“ Give A Hoot, Don’t Pollute: It’s Foul to Hurt the Burrowing Owl ,” a project of the fifth grade class at Mount Madonna School (MMS) won First Place in the environmental Class Challenge at the Santa Cruz Earth Day celebration on April 21.
“I really enjoyed talking to everyone about our project because it was great to share about how threatened and endangered the burrowing owl is,” comments fifth grader Ella Connor. “Multiple people said they would tell others about our project and the owl. I think it was a shock to many people about how much we did and how endangered the owl is.”
Santa Cruz Mayor Don Lane presented the class with an oversized $300 check for their First Place finish. Monarch Community School won Second Place and Bayview Elementary, Third Place.
“Saturday was a bit hard because I am shy, “ shares fifth grader Stevie Ray Genske, “but it was really nice that people listened to me about our project, and seemed to learn a lot from us. Also, it was really exciting to win First Prize and go up to receive the big check in front of everyone!”
The fifth graders took turns hosting their booth at the annual San Lorenzo Park event, and spoke knowledgably to the public about their project. Their display included two computers showing the humorous and educational movie they created, students’ science posters showing the results of native plants’ affects on soil pollutants, their Struve Slough clean-up data, original artwork, research boards and reports. Students also displayed the response letters they received from various government officials, and the self-docent signs they created for the Santa Clara Valley Audubon Society.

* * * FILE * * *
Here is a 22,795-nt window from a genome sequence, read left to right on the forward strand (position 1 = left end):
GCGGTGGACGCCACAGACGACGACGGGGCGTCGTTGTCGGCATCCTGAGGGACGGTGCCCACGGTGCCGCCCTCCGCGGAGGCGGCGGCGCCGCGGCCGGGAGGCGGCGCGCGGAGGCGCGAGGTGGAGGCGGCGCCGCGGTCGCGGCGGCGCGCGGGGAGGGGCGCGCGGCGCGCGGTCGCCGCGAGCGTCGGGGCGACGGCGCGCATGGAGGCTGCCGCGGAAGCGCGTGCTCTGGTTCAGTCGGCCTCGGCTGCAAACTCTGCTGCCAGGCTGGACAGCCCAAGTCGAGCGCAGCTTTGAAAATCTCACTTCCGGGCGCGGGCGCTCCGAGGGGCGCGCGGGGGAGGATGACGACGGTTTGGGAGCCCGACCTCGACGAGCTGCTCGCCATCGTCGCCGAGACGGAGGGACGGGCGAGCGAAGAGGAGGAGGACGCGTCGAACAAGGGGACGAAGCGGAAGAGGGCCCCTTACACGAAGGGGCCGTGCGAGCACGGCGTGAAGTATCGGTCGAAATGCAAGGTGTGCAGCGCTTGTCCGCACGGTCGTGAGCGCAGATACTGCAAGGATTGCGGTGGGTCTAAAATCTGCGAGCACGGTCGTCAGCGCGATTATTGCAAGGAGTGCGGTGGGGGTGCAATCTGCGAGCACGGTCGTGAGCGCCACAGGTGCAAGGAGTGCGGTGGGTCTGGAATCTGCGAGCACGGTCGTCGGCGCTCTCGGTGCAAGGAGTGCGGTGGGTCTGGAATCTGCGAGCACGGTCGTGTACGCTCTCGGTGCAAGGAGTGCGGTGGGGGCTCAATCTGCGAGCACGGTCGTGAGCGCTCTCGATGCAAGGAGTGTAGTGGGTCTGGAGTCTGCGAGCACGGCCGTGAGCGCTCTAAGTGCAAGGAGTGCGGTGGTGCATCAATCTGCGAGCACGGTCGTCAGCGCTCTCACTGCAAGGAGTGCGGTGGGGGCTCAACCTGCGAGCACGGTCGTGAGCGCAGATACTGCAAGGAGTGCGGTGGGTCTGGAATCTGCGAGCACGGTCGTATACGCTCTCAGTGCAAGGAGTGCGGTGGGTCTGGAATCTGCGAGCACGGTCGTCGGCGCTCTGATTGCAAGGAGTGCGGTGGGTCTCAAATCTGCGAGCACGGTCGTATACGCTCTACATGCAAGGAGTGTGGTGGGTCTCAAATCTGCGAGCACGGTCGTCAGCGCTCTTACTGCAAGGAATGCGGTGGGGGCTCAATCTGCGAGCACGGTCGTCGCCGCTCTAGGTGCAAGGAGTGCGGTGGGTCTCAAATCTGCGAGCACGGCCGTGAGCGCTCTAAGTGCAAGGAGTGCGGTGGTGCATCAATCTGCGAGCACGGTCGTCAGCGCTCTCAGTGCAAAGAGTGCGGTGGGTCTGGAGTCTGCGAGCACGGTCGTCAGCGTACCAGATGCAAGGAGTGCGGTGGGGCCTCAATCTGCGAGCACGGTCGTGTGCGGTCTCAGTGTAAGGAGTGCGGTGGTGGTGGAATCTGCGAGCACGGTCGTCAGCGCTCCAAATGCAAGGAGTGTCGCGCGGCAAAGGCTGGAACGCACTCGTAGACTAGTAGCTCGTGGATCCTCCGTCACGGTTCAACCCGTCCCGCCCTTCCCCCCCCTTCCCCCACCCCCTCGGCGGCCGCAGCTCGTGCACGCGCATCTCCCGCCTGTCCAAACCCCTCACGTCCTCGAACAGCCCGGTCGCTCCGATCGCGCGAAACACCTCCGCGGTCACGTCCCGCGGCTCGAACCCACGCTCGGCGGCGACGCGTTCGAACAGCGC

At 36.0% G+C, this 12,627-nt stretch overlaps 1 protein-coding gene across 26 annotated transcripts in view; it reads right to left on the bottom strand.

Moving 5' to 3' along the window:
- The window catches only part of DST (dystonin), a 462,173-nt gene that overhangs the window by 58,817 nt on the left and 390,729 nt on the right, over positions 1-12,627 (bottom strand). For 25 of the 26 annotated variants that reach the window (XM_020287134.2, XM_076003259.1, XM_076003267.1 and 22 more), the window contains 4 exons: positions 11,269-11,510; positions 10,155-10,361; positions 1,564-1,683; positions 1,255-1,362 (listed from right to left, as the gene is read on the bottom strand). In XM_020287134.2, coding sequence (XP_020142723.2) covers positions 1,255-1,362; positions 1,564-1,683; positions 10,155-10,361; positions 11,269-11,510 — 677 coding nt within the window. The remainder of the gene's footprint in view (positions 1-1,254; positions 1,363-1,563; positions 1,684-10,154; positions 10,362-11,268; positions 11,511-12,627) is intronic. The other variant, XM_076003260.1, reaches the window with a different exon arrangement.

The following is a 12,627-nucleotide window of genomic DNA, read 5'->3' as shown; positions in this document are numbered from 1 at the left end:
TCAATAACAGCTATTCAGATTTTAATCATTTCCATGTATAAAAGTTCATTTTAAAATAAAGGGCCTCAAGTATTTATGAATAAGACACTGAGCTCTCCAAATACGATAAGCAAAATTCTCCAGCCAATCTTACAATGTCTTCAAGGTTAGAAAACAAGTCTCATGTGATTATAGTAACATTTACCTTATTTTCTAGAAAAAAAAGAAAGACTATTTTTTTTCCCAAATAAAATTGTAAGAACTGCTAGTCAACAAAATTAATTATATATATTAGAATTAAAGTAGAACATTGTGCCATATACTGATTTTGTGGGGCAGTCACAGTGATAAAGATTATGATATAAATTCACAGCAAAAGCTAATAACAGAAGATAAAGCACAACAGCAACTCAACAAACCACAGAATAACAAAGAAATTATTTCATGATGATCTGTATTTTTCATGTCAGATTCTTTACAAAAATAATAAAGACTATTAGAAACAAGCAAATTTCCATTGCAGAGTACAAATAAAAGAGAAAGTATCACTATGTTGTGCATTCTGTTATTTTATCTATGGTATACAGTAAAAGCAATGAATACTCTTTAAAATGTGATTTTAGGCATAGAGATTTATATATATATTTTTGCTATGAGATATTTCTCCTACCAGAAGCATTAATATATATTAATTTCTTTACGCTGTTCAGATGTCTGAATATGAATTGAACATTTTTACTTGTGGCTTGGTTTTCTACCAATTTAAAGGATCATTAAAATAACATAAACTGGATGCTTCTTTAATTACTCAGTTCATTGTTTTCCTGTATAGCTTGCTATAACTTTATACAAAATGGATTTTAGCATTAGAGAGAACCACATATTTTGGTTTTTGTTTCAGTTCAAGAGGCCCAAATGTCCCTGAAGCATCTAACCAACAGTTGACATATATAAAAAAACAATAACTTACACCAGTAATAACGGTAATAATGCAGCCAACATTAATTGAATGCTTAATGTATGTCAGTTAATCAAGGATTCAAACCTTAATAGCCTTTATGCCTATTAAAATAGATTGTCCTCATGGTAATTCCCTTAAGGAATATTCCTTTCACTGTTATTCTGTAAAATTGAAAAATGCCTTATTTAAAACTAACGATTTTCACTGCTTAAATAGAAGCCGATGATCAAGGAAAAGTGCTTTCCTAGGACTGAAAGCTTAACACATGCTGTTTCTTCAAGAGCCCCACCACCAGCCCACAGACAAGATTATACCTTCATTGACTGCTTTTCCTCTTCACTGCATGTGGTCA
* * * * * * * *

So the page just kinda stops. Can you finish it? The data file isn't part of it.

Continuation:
Fifth grader Eleanor Harrington says the class’ service project earlier this school year, helped her to feel connected to the burrowing owl and their ecosystem. “Seeing an owl in the wild at the Fitz Wetlands Resource Center and planting native grasslands really helped me understand their connection and the importance of preserving the grasslands,” she explains.
In addition to the cash award, the students’ project will be displayed at the Santa Cruz Natural History Museum from April 30 through May 16. The museum will host a reception for the students’ friends and families at 4:30 pm on the May 16.
“I think it was important to get the message out to the public about saving a species,” says fifth grader John Anthony Dias. “People were interested and wanted more information on how to help.”
Under the guidance of teachers and project mentors Jessica Cambell and the late Sri Gyan James McCaughan, the class spent significant time this school year studying the Western Burrowing Owl and looking at ways they can help save this threatened bird. The teachers said their project goals included providing opportunities for students to discover their academic gifts; and helping them to understand the difference between achieving and learning, consumer and citizen, by observing and being involved in their communities to positively impact the environmental issue of their choice.
In addition to the Santa Cruz Earth Day win, the class learned last month that their project won First Place in California in the Disney “Planet Challenge,” which included a $1,000 cash prize for Mount Madonna School, and gift packs for each student.
“As a teacher it is a great experience to watch students embrace their project and the curriculum so deeply that they can speak to others intelligently and with passion,” comments fifth grade teacher Jessica Cambell. “Many adults approached me about how well-spoken, knowledgeable and persuasive the children were when speaking about their project. I love the Earth Day event because the students learn to interact with the public, receive positive feedback for their work, and see that they are changing the world.”
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Nestled among the redwoods on 355 mountaintop acres, Mount Madonna is a safe and nurturing college-preparatory school that supports students in becoming caring, self-aware and articulate critical thinkers, who are prepared to meet challenges with perseverance, creativity and integrity. The CAIS and WASC accredited program emphasizes academic excellence, creative self-expression and positive character development. Located on Summit Road between Gilroy and Watsonville.